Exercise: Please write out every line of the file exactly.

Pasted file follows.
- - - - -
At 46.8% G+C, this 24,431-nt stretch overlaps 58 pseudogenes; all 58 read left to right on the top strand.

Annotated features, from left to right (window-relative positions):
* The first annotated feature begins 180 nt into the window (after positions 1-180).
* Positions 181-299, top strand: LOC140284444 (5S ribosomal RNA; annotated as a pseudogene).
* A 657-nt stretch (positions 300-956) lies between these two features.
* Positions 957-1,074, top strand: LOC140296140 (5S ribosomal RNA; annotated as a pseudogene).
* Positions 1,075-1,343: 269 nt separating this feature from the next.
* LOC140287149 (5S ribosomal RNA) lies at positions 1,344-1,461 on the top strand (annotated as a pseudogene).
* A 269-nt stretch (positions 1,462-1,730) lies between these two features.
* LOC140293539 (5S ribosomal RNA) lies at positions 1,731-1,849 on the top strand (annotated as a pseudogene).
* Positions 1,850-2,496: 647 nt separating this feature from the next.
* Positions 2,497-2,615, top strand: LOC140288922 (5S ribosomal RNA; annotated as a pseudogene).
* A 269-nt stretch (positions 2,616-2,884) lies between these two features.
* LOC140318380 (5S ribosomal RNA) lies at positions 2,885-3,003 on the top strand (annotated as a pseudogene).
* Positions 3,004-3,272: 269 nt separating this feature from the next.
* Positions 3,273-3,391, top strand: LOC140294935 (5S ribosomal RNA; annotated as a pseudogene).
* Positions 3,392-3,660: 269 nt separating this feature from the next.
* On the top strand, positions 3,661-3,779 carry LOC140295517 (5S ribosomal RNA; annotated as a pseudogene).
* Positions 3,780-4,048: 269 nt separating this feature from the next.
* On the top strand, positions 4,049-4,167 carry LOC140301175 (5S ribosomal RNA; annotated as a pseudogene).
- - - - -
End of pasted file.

At 46.8% G+C, this 24,431-nt stretch overlaps 58 pseudogenes; all 58 read left to right on the top strand.

Annotated features, from left to right (window-relative positions):
* The first annotated feature begins 180 nt into the window (after positions 1-180).
* Positions 181-299, top strand: LOC140284444 (5S ribosomal RNA; annotated as a pseudogene).
* A 657-nt stretch (positions 300-956) lies between these two features.
* Positions 957-1,074, top strand: LOC140296140 (5S ribosomal RNA; annotated as a pseudogene).
* Positions 1,075-1,343: 269 nt separating this feature from the next.
* LOC140287149 (5S ribosomal RNA) lies at positions 1,344-1,461 on the top strand (annotated as a pseudogene).
* A 269-nt stretch (positions 1,462-1,730) lies between these two features.
* LOC140293539 (5S ribosomal RNA) lies at positions 1,731-1,849 on the top strand (annotated as a pseudogene).
* Positions 1,850-2,496: 647 nt separating this feature from the next.
* Positions 2,497-2,615, top strand: LOC140288922 (5S ribosomal RNA; annotated as a pseudogene).
* A 269-nt stretch (positions 2,616-2,884) lies between these two features.
* LOC140318380 (5S ribosomal RNA) lies at positions 2,885-3,003 on the top strand (annotated as a pseudogene).
* Positions 3,004-3,272: 269 nt separating this feature from the next.
* Positions 3,273-3,391, top strand: LOC140294935 (5S ribosomal RNA; annotated as a pseudogene).
* Positions 3,392-3,660: 269 nt separating this feature from the next.
* On the top strand, positions 3,661-3,779 carry LOC140295517 (5S ribosomal RNA; annotated as a pseudogene).
* Positions 3,780-4,048: 269 nt separating this feature from the next.
* On the top strand, positions 4,049-4,167 carry LOC140301175 (5S ribosomal RNA; annotated as a pseudogene).